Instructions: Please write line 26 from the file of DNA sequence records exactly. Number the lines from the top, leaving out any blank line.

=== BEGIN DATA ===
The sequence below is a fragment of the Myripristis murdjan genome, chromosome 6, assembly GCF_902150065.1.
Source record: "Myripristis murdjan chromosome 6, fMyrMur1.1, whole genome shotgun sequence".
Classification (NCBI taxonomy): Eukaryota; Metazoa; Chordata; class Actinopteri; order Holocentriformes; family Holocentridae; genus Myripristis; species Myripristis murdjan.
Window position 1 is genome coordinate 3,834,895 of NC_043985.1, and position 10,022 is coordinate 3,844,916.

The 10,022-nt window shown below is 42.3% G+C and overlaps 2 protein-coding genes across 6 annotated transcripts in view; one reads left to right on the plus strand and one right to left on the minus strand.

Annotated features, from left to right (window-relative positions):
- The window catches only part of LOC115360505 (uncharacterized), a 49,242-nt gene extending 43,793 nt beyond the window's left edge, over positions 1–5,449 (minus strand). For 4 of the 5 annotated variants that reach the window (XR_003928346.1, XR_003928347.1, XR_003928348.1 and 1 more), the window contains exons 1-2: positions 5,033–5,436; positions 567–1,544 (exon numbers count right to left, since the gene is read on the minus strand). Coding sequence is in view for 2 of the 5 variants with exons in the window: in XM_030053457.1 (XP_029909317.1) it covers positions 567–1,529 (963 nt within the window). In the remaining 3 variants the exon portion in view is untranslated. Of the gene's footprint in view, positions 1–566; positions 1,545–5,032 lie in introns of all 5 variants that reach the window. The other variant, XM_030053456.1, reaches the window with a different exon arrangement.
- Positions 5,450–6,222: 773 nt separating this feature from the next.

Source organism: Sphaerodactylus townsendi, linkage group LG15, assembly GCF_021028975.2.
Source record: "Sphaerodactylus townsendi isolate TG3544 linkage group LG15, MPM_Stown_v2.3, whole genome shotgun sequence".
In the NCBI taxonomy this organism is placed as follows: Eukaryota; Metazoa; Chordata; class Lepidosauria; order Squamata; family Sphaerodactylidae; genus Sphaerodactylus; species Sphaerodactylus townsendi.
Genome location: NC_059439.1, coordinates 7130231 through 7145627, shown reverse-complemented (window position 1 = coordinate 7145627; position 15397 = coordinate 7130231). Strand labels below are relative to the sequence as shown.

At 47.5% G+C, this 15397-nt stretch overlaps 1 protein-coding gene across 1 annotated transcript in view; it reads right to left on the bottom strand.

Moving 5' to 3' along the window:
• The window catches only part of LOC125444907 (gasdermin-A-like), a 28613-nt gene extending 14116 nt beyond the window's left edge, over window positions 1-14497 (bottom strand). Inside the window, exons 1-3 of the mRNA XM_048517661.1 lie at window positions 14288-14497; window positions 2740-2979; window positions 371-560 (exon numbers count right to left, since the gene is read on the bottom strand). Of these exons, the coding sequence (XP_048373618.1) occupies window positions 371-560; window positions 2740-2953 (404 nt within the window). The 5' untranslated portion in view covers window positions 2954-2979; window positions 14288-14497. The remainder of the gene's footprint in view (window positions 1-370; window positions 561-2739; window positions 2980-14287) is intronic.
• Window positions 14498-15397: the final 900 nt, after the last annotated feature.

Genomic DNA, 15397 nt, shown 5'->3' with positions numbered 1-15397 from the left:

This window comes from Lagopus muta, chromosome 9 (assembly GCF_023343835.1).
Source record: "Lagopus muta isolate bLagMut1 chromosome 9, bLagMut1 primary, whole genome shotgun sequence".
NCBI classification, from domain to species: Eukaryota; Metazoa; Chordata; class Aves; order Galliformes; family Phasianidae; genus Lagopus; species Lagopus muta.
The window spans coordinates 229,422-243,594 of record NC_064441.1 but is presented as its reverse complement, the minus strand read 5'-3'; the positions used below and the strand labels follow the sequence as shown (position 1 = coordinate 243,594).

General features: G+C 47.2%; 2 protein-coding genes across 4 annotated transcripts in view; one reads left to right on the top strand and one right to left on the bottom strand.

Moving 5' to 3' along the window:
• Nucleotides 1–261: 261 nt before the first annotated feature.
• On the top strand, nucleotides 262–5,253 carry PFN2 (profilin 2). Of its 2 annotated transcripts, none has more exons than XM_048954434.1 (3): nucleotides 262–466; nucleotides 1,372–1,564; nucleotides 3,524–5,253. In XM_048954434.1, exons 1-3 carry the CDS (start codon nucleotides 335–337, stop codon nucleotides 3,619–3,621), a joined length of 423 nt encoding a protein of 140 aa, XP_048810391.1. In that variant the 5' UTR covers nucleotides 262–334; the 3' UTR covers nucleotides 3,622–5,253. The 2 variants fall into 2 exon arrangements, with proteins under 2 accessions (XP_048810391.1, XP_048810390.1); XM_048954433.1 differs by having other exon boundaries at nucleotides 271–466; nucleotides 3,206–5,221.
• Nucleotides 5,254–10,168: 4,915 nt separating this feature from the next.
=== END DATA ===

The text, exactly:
• Nucleotides 5,254–10,168: 4,915 nt separating this feature from the next.